Frugality

Make Your Own Liqueur Part II-Coffee Liqueur from the Home Kitchen

Make Your Own Liqueur Part II-Coffee Liqueur from the Home Kitchen

Last week I shared a recipe for making a fruit liqueur using up all of those end of season fruits. Oh my gosh – I received a ton of e-mails. That made me realize that I have been slacking on my goal of providing articles relating to a stylish, yet frugal lifestyle. Also as I wrote last week, it reminded me that we all need to take a break from our prepping to do something fun, something interesting, and something just for the heck of it.

This week’s “embrace the moment” article will be spent making some homemade Kahlua coffee liqueur. And boy is this good. I first made this when I was in my early twenties. My neighbors at Empire Estates (if you lived in Seattle in the 70s you will recall this apartment complex) gave me the recipe and rest is history.

I am also sharing my recipe for a killer, Kahlua pound cake. Yummm!

Frugalista 2.0: 12 Silly Things SurvivalWoman does to Save Money

Frugalista 2.0: 12 Silly Things SurvivalWoman does to Save Money

Last week I wrote about 12 Frugal Tips for Living with Less Money. Most if not all of those tips were fairly benign. They were simple, easy, practical and common sense rules for pursing a frugal lifestyle. There was nothing controversial and certainly nothing to be be embarrassed about.

Today I present another list. These are my own quirky, funky and yes, crazy things that I do to save money. For some, this list may seem silly. For me, they are a way of life.

1. Cut used paper from the printer into scratch paper: Using my paper cutter, I cut a stack of 8.5 x 11 sheets into note paper and set them out in my desktop note holder. This only takes a few minutes and I get four pieces of note paper from each sheet. I have done this for over 20 years.

2. Re-use the back side of paper in the laser printer: A person can only use so much scratch paper. The rest of the paper spilling out of the printer is flipped over and used again, this time on the back side. But I don’t stop there. I also use the back side of documents and flyers that arrive in the mail. Since I am 99% paperless, nothing gets filed. Instead it gets scanned, flipped and added to the stack of “blank” paper destined for the printer. Nothing hits the recycle bin until it has been printed on both sides (or cut into scratch paper as described in #1).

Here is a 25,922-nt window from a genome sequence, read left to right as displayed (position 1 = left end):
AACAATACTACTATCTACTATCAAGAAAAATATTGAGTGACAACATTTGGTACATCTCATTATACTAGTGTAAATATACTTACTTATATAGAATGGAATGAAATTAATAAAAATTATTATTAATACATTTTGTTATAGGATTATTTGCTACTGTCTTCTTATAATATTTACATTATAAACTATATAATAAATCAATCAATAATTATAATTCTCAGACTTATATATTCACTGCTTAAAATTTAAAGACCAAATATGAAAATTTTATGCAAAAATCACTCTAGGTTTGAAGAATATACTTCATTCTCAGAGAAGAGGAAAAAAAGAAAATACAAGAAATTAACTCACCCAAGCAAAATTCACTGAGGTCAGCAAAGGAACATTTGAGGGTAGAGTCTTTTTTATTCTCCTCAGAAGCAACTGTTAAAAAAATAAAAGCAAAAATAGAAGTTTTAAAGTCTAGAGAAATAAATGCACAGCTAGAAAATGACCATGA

3. Re-use remittance envelopes that arrive in the mail: Since I pay all of my bills online, I have no need for all of those envelopes that come stuff with bills that arrive in the mail. I slap a label over the pre-printed address on these so-called junk envelopes and I am good to go. I use these envelopes for all sorts of things: bank deposits, grocery coupons, receipts, you name it.

Some Tips for Surviving an Economic Meltdown

Some Tips for Surviving an Economic Meltdown

As difficult as it may be to fathom, the current lousy economy may not be the worst case scenario.  All I have to do is look around and be observant…

Is it possible to prepare for an emergency on a budget of $10?

Is it possible to prepare for an emergency on a budget of $10?

Not everyone is blessed with a decent job, no mortgage debt, no car payments, and plenty of food on the table. As sad as it may seem, the grim reality is that we all have friends, neighbors, and relatives that are scraping by with meager incomes and barely enough cash to keep the utilities turned on in their homes.

I have spoken one on one to many such folks and it is amazing how resilient they are. Many have given up the use of an automobile for all but essential trips. Others have either given up or cut back on their cable TV and have learned to make prodigious use of the public library.

Now let me set the record straight: I am not talking about the braggarts who pare down their 150 satellite channel lineup to 80 channels and talk/brag about their new-found, politically correct, austerity. No, I am referring to hard working folks who, with the rising cost of food and fuel, have no extra money and are struggling to come up with the cash to cover basics such as toothpaste and TP.

So therein lies the challenge. As I attempt to educate others on the need to be prepared and to be self-reliant, what do I say when the piggy bank is empty and there is little or no extra cash? Can I offer a family preparedness solution to what may seem to be an expensive proposition?

So what is in your cleaning bucket?

So what is in your cleaning bucket?

As much as I hate cleaning, my friends often call me the Princess of Windex because I am always in perpetual motion, picking up this, wiping off that, and in general, keeping things tidy. The only problem I have with this honorary title is I don’t use Windex or any other harsh chemical unless they are a last resort. I am hooked on using simple, ordinary products for general cleaning, removing stains, and getting through the myriad of household chores that never seem to end. And so, for today, I offer you a list of those things that are in my cleaning bucket along with a few tips for using each item.

Fast Forward to 2011. This is the year to embrace self-sufficiency.

Fast Forward to 2011. This is the year to embrace self-sufficiency.

The first day of 2011 has come and gone and with it, a renewed energy to continue to focus on self sufficiency and personal independence.Personal independence and the ability to take care of one’s needs without reliance on others is a mantra that can exist anywhere, including cities, rural communities, farmlands, and remote outposts. It is time to take a preparedness inventory.